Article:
Friends don't let Friends

Blog Post created by treyford Employee on Apr 7, 2014

We all know that tomorrow is the official end of life for Windows XP, and there are at least fifty other posts you can read on this topic.


I want to:

  • Remind you of our social responsibility on this topic,
  • Simplify your family CIO/CSO duties (LOL), and
  • Sharpen your business game regarding Windows XP's end of life.


Our Duty:

As members of the security community, we have a responsibility to leave the Internet better than we found it. Data indicates that XP still powers roughly a third of computers surfing the web (29% per these statistics). This is an opportunity for you to be an ambassador for our community to the public. When you see XP out there, help educate (in the most helpful and positive way possible) the importance of replacing this fragile operating system.


You already know that while vendor support ends, security research never stops. We all preach computer hygiene, how online safety starts with applying patches, using firewalls and antivirus, and deliberate management of usernames and passwords... but rarely do we have the discussion around retired operating systems.


Concerning Friends and Family:

For home users, this is a scary conversation. This means backing up your stuff and upgrading the operating system, which isn't for the faint of heart. Early in my IT adventures, OS installation and upgrades were the biggest messes I made. For many people, this will mean upgrading hardware, or buying an entirely new machine.


I know what you're thinking, "Dude, I do not fix more computers!" and I'm with you. I get it. I feel the same way.


Have you considered moving friends and family to tablets or Chromebooks? For my extended family, the vast majority of computer usage is browsing and email. The last two years as my family's de facto CIO/CSO, I am telling you that there is something to the walled garden strategy as help desk call volume is DOWN! (there is just a lot less to break!)


Purchase price on an OS and any required hardware upgrades will buy one, if not two iOS, Android tablet or Chromebook options.


On Business:

Obviously, when speaking to the business, the conversation is different.


There are occasional business reasons to keep legacy systems. It is our responsibility to acquaint organizations with the risk associated, and the cost of associated due diligence- as these soft costs pile up over time.


In financial terms, capitalized expenditures have a timeline for depreciation. As investments age, their associated value decreases. The trick is that finance often expects that operational expenditure for supporting them. They know that new operating systems means new software licensing, training for engineering and support staff, as well as a likelihood for costly user interruption!


You will do well in highlighting that there are new costs that come with protecting end of life software. When you can't patch, systems must be hardened. Sensitive systems like ATMs, Point of Sale, and SCADA systems should have been hardened prior to deployment, and will have been well maintained, (this *also* means new licensing costs, training, and possible user interruption.) Windows XP in corporate environments will need the same level of treatment.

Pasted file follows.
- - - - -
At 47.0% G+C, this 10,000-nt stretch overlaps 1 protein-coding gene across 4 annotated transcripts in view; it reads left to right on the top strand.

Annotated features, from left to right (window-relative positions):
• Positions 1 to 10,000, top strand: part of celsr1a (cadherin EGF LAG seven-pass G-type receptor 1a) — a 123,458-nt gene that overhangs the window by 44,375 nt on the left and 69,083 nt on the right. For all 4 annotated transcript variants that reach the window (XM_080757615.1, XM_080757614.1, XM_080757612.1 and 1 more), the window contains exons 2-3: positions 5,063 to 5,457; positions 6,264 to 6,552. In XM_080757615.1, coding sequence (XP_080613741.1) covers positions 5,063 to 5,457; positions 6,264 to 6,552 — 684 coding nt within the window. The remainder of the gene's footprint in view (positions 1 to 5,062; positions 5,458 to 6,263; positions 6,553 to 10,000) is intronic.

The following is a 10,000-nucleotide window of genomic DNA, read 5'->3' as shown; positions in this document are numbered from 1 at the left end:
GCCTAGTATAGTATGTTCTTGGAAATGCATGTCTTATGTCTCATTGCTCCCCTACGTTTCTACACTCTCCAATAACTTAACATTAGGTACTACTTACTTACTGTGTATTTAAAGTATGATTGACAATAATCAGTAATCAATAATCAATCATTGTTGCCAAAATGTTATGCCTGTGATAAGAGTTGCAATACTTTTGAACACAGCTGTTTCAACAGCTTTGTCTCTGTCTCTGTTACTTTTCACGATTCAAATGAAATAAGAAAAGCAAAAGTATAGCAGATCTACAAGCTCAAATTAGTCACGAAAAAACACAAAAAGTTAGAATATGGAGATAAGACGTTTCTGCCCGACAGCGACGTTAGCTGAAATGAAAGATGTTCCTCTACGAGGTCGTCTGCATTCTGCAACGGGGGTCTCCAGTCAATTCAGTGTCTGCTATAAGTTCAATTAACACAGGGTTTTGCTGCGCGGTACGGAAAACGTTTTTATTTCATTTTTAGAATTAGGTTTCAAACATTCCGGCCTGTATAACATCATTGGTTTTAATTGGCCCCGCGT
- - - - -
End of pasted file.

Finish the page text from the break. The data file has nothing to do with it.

Businesses need to understand that XP has had the rug pulled out from underneath it. While they will still be using these unsupported systems, flexibility in usage must be limited. Network access should be limited - zero access out to the Internet, and nearly impossible remote access inbound. System behavior enforcement and monitoring becomes paramount.


My friend Mike has a good comparison, he believes that using unsupported software can be compared to using antiques for routine business use- extreme care must be exercised to keep the asset functional, and minimize the likelihood of injury.


Another analogy is that of driving an older vehicle. At some point you are throwing good money after bad, trying to keep it running. There is a window of time where the car is paid off, it is running well, and your decision to not upgrade is saving you money.  For Windows XP, that time has come and gone.


Finally, encourage your business partners to think of criminal hacker types as smart business people (because they are.) Decision makers understand the laws of supply and demand, and the decision to stay on XP means they are generating the market for those exploits. The risk associated with ending support for Windows XP is in no way to be placed on Microsoft.


A call to action:

You have an opportunity to be an ambassador. When you see XP out there, have an adult conversation, educate in terms that others will appreciate. Your actions and words reflect on the entire community.


As the family CIO/CSO - look for the smart investment. There are options that will make your life easier. A small investment is a lot easier to stomach than compromised shopping/banking/credit card credentials (or identity theft.)


As a corporate security partner, speak their language. You know that companies refusing to retire unsupported operating systems are ultimately generating risk- and those moves come at a cost. As companies entrusted with other people's data let's minimize the risk we eventually expose consumers to.